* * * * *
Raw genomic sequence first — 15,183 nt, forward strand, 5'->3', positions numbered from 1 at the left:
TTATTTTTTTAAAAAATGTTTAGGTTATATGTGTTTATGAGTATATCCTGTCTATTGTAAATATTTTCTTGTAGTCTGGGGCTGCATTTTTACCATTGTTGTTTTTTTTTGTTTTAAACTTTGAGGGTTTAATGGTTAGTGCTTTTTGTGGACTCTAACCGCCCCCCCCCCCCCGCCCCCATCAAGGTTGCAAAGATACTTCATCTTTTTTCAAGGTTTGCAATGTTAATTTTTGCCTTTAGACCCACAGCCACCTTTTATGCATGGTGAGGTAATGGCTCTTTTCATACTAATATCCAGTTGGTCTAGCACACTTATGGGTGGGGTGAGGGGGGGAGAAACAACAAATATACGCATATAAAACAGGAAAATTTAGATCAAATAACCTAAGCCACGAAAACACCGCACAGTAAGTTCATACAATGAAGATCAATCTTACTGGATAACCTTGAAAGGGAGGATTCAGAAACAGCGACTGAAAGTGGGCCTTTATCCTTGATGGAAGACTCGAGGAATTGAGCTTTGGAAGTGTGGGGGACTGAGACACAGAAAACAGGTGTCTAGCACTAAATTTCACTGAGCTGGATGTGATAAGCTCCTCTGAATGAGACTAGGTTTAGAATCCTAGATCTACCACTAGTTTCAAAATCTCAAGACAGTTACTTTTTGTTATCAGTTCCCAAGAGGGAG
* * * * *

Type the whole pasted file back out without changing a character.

Raw genomic sequence first — 15,183 nt, forward strand, 5'->3', positions numbered from 1 at the left:
TTATTTTTTTAAAAAATGTTTAGGTTATATGTGTTTATGAGTATATCCTGTCTATTGTAAATATTTTCTTGTAGTCTGGGGCTGCATTTTTACCATTGTTGTTTTTTTTTGTTTTAAACTTTGAGGGTTTAATGGTTAGTGCTTTTTGTGGACTCTAACCGCCCCCCCCCCCCCGCCCCCATCAAGGTTGCAAAGATACTTCATCTTTTTTCAAGGTTTGCAATGTTAATTTTTGCCTTTAGACCCACAGCCACCTTTTATGCATGGTGAGGTAATGGCTCTTTTCATACTAATATCCAGTTGGTCTAGCACACTTATGGGTGGGGTGAGGGGGGGAGAAACAACAAATATACGCATATAAAACAGGAAAATTTAGATCAAATAACCTAAGCCACGAAAACACCGCACAGTAAGTTCATACAATGAAGATCAATCTTACTGGATAACCTTGAAAGGGAGGATTCAGAAACAGCGACTGAAAGTGGGCCTTTATCCTTGATGGAAGACTCGAGGAATTGAGCTTTGGAAGTGTGGGGGACTGAGACACAGAAAACAGGTGTCTAGCACTAAATTTCACTGAGCTGGATGTGATAAGCTCCTCTGAATGAGACTAGGTTTAGAATCCTAGATCTACCACTAGTTTCAAAATCTCAAGACAGTTACTTTTTGTTATCAGTTCCCAAGAGGGAG